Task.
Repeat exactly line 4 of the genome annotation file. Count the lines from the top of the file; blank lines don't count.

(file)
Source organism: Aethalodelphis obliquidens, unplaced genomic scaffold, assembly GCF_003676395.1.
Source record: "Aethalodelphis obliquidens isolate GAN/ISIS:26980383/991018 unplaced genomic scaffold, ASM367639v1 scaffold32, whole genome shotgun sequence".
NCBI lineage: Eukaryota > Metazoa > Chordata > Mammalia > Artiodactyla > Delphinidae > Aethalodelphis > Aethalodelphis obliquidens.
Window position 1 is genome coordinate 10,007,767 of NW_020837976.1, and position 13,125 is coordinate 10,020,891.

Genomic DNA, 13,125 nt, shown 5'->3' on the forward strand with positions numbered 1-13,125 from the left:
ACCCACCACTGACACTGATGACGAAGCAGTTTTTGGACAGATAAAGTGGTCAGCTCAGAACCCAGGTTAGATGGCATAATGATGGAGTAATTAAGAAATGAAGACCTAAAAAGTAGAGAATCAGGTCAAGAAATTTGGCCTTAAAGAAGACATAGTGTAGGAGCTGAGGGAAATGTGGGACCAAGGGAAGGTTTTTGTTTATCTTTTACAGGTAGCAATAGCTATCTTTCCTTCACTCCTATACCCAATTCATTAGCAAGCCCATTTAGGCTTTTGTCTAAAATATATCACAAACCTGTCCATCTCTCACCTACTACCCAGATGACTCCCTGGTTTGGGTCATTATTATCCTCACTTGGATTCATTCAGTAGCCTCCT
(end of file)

Window position 1 is genome coordinate 10,007,767 of NW_020837976.1, and position 13,125 is coordinate 10,020,891.